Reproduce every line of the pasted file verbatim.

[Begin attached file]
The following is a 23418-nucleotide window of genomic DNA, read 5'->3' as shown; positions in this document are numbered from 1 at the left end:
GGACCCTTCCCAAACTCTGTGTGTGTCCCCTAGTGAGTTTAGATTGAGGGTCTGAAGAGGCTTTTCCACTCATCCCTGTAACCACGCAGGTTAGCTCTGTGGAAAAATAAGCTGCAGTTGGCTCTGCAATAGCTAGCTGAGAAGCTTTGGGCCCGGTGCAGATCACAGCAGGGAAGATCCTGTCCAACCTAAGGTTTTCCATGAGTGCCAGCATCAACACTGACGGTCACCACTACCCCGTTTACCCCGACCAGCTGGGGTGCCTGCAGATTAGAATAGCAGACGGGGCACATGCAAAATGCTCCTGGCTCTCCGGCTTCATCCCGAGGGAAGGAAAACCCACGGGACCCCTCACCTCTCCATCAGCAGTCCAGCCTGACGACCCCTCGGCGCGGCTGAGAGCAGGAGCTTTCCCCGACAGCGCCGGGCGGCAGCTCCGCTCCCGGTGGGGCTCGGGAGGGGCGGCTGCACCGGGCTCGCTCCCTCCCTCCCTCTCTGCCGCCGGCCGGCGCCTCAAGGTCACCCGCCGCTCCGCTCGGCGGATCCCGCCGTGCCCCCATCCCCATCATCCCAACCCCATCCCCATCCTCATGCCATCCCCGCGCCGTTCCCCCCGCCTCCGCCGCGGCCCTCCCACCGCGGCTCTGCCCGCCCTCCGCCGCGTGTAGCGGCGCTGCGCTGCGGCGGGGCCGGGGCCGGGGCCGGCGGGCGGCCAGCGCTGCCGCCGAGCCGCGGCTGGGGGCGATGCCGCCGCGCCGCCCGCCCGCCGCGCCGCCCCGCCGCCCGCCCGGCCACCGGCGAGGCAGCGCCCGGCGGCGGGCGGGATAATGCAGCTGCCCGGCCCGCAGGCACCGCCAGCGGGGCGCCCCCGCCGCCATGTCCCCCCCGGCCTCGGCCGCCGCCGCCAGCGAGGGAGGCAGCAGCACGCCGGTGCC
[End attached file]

The following is a 23418-nucleotide window of genomic DNA, read 5'->3' as shown; positions in this document are numbered from 1 at the left end:
GGACCCTTCCCAAACTCTGTGTGTGTCCCCTAGTGAGTTTAGATTGAGGGTCTGAAGAGGCTTTTCCACTCATCCCTGTAACCACGCAGGTTAGCTCTGTGGAAAAATAAGCTGCAGTTGGCTCTGCAATAGCTAGCTGAGAAGCTTTGGGCCCGGTGCAGATCACAGCAGGGAAGATCCTGTCCAACCTAAGGTTTTCCATGAGTGCCAGCATCAACACTGACGGTCACCACTACCCCGTTTACCCCGACCAGCTGGGGTGCCTGCAGATTAGAATAGCAGACGGGGCACATGCAAAATGCTCCTGGCTCTCCGGCTTCATCCCGAGGGAAGGAAAACCCACGGGACCCCTCACCTCTCCATCAGCAGTCCAGCCTGACGACCCCTCGGCGCGGCTGAGAGCAGGAGCTTTCCCCGACAGCGCCGGGCGGCAGCTCCGCTCCCGGTGGGGCTCGGGAGGGGCGGCTGCACCGGGCTCGCTCCCTCCCTCCCTCTCTGCCGCCGGCCGGCGCCTCAAGGTCACCCGCCGCTCCGCTCGGCGGATCCCGCCGTGCCCCCATCCCCATCATCCCAACCCCATCCCCATCCTCATGCCATCCCCGCGCCGTTCCCCCCGCCTCCGCCGCGGCCCTCCCACCGCGGCTCTGCCCGCCCTCCGCCGCGTGTAGCGGCGCTGCGCTGCGGCGGGGCCGGGGCCGGGGCCGGCGGGCGGCCAGCGCTGCCGCCGAGCCGCGGCTGGGGGCGATGCCGCCGCGCCGCCCGCCCGCCGCGCCGCCCCGCCGCCCGCCCGGCCACCGGCGAGGCAGCGCCCGGCGGCGGGCGGGATAATGCAGCTGCCCGGCCCGCAGGCACCGCCAGCGGGGCGCCCCCGCCGCCATGTCCCCCCCGGCCTCGGCCGCCGCCGCCAGCGAGGGAGGCAGCAGCACGCCGGTGCC